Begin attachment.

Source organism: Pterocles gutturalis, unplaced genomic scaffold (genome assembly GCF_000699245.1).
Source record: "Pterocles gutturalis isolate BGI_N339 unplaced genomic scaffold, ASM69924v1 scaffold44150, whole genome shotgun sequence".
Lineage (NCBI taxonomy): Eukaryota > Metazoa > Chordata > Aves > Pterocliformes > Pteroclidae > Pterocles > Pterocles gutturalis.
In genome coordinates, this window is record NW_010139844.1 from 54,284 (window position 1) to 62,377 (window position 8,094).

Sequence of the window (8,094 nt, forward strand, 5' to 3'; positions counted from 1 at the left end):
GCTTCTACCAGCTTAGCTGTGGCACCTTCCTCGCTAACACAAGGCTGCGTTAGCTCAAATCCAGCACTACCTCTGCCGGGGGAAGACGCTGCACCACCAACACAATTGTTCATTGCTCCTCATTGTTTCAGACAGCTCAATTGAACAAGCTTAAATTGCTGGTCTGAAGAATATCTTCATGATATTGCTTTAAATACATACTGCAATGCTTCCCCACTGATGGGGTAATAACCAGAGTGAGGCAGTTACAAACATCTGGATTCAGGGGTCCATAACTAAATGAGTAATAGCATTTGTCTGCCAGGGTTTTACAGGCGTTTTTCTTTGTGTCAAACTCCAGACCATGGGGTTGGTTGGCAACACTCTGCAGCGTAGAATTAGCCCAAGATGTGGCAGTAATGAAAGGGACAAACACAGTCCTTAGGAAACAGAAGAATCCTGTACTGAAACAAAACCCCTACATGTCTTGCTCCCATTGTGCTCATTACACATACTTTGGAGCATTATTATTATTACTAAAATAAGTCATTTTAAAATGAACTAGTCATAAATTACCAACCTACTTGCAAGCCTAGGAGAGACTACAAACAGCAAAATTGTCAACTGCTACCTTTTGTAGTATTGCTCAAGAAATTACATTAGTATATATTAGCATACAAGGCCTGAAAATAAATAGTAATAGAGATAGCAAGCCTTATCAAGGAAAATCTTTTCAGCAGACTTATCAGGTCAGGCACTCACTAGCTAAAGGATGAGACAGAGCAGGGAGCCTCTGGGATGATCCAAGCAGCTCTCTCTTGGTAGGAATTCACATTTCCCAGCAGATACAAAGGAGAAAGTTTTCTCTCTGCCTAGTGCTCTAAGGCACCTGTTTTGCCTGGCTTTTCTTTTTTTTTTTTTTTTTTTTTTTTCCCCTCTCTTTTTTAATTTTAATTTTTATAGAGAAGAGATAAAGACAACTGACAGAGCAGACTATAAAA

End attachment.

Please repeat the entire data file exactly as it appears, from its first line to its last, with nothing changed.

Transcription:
Source organism: Pterocles gutturalis, unplaced genomic scaffold (genome assembly GCF_000699245.1).
Source record: "Pterocles gutturalis isolate BGI_N339 unplaced genomic scaffold, ASM69924v1 scaffold44150, whole genome shotgun sequence".
Lineage (NCBI taxonomy): Eukaryota > Metazoa > Chordata > Aves > Pterocliformes > Pteroclidae > Pterocles > Pterocles gutturalis.
In genome coordinates, this window is record NW_010139844.1 from 54,284 (window position 1) to 62,377 (window position 8,094).

Sequence of the window (8,094 nt, forward strand, 5' to 3'; positions counted from 1 at the left end):
GCTTCTACCAGCTTAGCTGTGGCACCTTCCTCGCTAACACAAGGCTGCGTTAGCTCAAATCCAGCACTACCTCTGCCGGGGGAAGACGCTGCACCACCAACACAATTGTTCATTGCTCCTCATTGTTTCAGACAGCTCAATTGAACAAGCTTAAATTGCTGGTCTGAAGAATATCTTCATGATATTGCTTTAAATACATACTGCAATGCTTCCCCACTGATGGGGTAATAACCAGAGTGAGGCAGTTACAAACATCTGGATTCAGGGGTCCATAACTAAATGAGTAATAGCATTTGTCTGCCAGGGTTTTACAGGCGTTTTTCTTTGTGTCAAACTCCAGACCATGGGGTTGGTTGGCAACACTCTGCAGCGTAGAATTAGCCCAAGATGTGGCAGTAATGAAAGGGACAAACACAGTCCTTAGGAAACAGAAGAATCCTGTACTGAAACAAAACCCCTACATGTCTTGCTCCCATTGTGCTCATTACACATACTTTGGAGCATTATTATTATTACTAAAATAAGTCATTTTAAAATGAACTAGTCATAAATTACCAACCTACTTGCAAGCCTAGGAGAGACTACAAACAGCAAAATTGTCAACTGCTACCTTTTGTAGTATTGCTCAAGAAATTACATTAGTATATATTAGCATACAAGGCCTGAAAATAAATAGTAATAGAGATAGCAAGCCTTATCAAGGAAAATCTTTTCAGCAGACTTATCAGGTCAGGCACTCACTAGCTAAAGGATGAGACAGAGCAGGGAGCCTCTGGGATGATCCAAGCAGCTCTCTCTTGGTAGGAATTCACATTTCCCAGCAGATACAAAGGAGAAAGTTTTCTCTCTGCCTAGTGCTCTAAGGCACCTGTTTTGCCTGGCTTTTCTTTTTTTTTTTTTTTTTTTTTTTTCCCCTCTCTTTTTTAATTTTAATTTTTATAGAGAAGAGATAAAGACAACTGACAGAGCAGACTATAAAA